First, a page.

The request. "We want to overhaul our current website. We need something mobile friendly, and more modern."
Eight years ago... When the request came in I looked back over my project notes and found that I had designed the Ithaca Law site back in 2010. I really liked the design, but eight years is a long time in web-years for a site design to remain static. A lot has changed since then.
Live prototypes. I developed and hosted three unique, live prototypes for Ithaca Law to review. Each prototype had its own design and layout, including one that looked very similar to the original site but was responsive to mobile devices. The beauty of creating these live prototypes is that the client was able to really use them. They could try the site on different screens, see how the menus functioned, and watch the dynamic slide show in action. Individual staff could also review the options on their own computer without needing to gather around one central computer or a projector.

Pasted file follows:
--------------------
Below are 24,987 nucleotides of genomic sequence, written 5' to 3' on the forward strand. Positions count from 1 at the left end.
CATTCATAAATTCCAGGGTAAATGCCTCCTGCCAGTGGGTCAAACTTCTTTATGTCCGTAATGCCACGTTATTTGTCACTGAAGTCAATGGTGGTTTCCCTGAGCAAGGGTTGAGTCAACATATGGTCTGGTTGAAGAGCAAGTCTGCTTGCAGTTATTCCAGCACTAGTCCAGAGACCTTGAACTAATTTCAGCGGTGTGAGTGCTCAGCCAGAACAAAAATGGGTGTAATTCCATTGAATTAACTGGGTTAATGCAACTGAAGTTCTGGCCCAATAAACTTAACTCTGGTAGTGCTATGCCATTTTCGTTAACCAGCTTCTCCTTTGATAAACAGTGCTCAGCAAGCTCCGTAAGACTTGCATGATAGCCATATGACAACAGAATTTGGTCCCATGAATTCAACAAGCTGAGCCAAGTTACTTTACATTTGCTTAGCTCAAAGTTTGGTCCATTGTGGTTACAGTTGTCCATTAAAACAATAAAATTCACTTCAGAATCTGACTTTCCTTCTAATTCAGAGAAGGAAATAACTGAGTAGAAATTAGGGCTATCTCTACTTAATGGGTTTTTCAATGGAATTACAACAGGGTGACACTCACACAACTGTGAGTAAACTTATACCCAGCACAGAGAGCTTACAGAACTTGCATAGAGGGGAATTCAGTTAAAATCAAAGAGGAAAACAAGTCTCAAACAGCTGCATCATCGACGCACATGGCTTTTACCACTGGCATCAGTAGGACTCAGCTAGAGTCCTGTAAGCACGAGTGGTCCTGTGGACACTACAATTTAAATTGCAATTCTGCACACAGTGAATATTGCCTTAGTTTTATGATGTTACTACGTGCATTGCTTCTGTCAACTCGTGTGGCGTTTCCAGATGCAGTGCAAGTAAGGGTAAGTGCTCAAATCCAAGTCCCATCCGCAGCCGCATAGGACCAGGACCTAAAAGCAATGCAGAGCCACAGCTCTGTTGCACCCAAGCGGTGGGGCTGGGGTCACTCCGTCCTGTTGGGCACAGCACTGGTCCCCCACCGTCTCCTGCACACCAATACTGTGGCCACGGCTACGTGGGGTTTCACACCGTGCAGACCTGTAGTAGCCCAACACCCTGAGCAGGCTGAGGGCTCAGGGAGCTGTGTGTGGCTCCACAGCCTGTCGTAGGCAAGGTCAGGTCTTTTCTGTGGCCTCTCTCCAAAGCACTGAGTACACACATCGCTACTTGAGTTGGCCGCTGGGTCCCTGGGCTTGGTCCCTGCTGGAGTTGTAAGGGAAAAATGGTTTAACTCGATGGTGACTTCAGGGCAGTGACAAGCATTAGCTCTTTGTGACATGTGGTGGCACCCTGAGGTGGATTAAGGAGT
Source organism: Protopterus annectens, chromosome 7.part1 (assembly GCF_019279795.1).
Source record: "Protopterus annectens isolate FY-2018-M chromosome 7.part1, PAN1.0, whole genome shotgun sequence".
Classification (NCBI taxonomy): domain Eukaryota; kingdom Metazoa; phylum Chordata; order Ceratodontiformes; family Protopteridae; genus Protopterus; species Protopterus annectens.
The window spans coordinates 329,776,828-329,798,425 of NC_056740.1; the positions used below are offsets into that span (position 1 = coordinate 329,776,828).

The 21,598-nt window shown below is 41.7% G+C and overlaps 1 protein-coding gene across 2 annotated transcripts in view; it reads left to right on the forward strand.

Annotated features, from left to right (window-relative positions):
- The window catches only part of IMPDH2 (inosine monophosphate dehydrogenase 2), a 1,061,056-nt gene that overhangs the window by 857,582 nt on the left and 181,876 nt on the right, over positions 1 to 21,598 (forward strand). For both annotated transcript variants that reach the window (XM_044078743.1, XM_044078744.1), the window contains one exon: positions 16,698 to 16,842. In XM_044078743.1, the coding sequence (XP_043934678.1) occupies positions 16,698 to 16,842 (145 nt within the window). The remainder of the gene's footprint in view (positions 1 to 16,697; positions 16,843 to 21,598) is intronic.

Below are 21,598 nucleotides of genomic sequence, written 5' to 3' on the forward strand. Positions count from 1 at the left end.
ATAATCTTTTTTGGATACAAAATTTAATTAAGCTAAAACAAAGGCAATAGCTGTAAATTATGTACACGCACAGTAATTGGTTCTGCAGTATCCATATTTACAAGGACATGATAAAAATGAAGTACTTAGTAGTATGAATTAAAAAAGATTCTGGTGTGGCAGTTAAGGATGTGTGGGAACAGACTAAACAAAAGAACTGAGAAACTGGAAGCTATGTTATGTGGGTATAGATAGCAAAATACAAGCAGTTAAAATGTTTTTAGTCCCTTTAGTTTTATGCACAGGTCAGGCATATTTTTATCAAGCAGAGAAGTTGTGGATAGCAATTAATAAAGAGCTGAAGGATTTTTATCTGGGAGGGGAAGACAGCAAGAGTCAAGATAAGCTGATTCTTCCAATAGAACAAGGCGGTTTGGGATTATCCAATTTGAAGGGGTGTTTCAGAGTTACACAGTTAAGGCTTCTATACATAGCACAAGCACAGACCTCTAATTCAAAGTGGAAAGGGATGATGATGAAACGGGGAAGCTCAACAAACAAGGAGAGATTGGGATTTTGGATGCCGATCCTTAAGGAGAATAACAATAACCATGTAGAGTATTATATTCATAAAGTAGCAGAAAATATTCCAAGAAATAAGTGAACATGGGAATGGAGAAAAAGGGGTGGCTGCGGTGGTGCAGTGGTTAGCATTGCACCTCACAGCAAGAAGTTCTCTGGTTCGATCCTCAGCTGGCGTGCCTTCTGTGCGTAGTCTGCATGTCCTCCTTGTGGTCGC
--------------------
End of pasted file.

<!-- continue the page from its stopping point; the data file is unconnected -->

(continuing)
Responsive. Fluid. Proportion-based. Flexible. Scalable. The slide show, the layout, images, content and menu all adapt to the reader's screen size. The navigation area is 'sticky', meaning it remains on screen for easy access as the user scrolls down the page. A 'back to top' button appears in the lower right-hand side of the page as the user scrolls down and disappears as she scrolls to the top of the page.
Modern. Polished. Clean. Functional. The Ithaca Law site has a lot of white space. It's easy to read and easy to locate the site's features. Contact information appears in the header and footer of every page and a "Contact us" form appears in a sidebar on all pages other than the home page. The menus are simple. The "People" menu uses a beautiful full-page-width menu to present the firm's staff.
A pleasure. I have mixed emotions seeing one of my designs being retired, but I'm proud of the new design Ithaca Law and I have developed. The new design will serve and represent the firm well. Working with the Ithaca Law staff has been great. They had a definite vision of what they wanted and what they did and didn't like from the prototypes. It's been a pleasure.
See the site: ithacalaw.com